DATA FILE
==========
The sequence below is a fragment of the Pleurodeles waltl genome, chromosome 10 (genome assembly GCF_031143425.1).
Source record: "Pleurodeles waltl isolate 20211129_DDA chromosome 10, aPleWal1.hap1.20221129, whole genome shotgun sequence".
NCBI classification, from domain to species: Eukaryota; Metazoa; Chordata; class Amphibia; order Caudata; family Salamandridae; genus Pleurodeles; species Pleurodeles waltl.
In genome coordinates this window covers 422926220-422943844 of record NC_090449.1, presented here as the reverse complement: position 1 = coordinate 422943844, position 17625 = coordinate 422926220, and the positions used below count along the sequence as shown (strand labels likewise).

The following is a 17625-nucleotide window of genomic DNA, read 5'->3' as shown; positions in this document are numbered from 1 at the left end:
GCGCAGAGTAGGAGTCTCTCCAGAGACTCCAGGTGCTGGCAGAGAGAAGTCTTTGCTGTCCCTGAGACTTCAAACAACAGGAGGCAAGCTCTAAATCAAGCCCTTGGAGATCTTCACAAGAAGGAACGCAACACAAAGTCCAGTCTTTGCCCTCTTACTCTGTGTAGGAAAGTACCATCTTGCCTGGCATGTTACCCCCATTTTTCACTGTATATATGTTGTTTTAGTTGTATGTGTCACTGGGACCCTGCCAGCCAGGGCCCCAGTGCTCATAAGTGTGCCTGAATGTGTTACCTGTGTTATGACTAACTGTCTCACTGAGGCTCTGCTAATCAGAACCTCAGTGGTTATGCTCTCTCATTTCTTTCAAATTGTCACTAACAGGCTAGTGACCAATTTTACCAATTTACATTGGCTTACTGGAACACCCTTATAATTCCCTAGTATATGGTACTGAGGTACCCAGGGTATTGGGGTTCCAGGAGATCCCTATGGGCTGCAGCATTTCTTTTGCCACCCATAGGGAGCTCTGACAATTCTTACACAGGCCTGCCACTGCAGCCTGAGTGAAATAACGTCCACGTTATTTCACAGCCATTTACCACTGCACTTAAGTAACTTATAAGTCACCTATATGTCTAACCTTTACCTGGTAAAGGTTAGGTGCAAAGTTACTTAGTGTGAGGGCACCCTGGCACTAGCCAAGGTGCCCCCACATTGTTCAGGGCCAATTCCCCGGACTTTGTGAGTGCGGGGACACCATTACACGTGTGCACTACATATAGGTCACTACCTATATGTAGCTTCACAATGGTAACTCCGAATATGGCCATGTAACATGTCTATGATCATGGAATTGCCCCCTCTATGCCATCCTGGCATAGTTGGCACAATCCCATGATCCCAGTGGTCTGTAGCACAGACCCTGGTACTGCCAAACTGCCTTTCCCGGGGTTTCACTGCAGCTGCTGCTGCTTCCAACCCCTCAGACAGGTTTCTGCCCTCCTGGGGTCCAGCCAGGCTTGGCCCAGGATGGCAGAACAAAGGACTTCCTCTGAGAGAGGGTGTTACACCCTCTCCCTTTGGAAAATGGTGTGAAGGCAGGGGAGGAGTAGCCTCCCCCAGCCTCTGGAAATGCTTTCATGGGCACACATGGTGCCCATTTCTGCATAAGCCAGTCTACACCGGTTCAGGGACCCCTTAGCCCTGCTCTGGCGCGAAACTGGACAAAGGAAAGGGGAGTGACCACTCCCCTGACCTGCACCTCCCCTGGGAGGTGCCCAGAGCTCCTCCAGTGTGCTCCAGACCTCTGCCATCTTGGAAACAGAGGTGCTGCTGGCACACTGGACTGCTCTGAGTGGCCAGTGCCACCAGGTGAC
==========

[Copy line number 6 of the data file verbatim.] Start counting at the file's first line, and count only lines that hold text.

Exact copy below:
GCGCAGAGTAGGAGTCTCTCCAGAGACTCCAGGTGCTGGCAGAGAGAAGTCTTTGCTGTCCCTGAGACTTCAAACAACAGGAGGCAAGCTCTAAATCAAGCCCTTGGAGATCTTCACAAGAAGGAACGCAACACAAAGTCCAGTCTTTGCCCTCTTACTCTGTGTAGGAAAGTACCATCTTGCCTGGCATGTTACCCCCATTTTTCACTGTATATATGTTGTTTTAGTTGTATGTGTCACTGGGACCCTGCCAGCCAGGGCCCCAGTGCTCATAAGTGTGCCTGAATGTGTTACCTGTGTTATGACTAACTGTCTCACTGAGGCTCTGCTAATCAGAACCTCAGTGGTTATGCTCTCTCATTTCTTTCAAATTGTCACTAACAGGCTAGTGACCAATTTTACCAATTTACATTGGCTTACTGGAACACCCTTATAATTCCCTAGTATATGGTACTGAGGTACCCAGGGTATTGGGGTTCCAGGAGATCCCTATGGGCTGCAGCATTTCTTTTGCCACCCATAGGGAGCTCTGACAATTCTTACACAGGCCTGCCACTGCAGCCTGAGTGAAATAACGTCCACGTTATTTCACAGCCATTTACCACTGCACTTAAGTAACTTATAAGTCACCTATATGTCTAACCTTTACCTGGTAAAGGTTAGGTGCAAAGTTACTTAGTGTGAGGGCACCCTGGCACTAGCCAAGGTGCCCCCACATTGTTCAGGGCCAATTCCCCGGACTTTGTGAGTGCGGGGACACCATTACACGTGTGCACTACATATAGGTCACTACCTATATGTAGCTTCACAATGGTAACTCCGAATATGGCCATGTAACATGTCTATGATCATGGAATTGCCCCCTCTATGCCATCCTGGCATAGTTGGCACAATCCCATGATCCCAGTGGTCTGTAGCACAGACCCTGGTACTGCCAAACTGCCTTTCCCGGGGTTTCACTGCAGCTGCTGCTGCTTCCAACCCCTCAGACAGGTTTCTGCCCTCCTGGGGTCCAGCCAGGCTTGGCCCAGGATGGCAGAACAAAGGACTTCCTCTGAGAGAGGGTGTTACACCCTCTCCCTTTGGAAAATGGTGTGAAGGCAGGGGAGGAGTAGCCTCCCCCAGCCTCTGGAAATGCTTTCATGGGCACACATGGTGCCCATTTCTGCATAAGCCAGTCTACACCGGTTCAGGGACCCCTTAGCCCTGCTCTGGCGCGAAACTGGACAAAGGAAAGGGGAGTGACCACTCCCCTGACCTGCACCTCCCCTGGGAGGTGCCCAGAGCTCCTCCAGTGTGCTCCAGACCTCTGCCATCTTGGAAACAGAGGTGCTGCTGGCACACTGGACTGCTCTGAGTGGCCAGTGCCACCAGGTGAC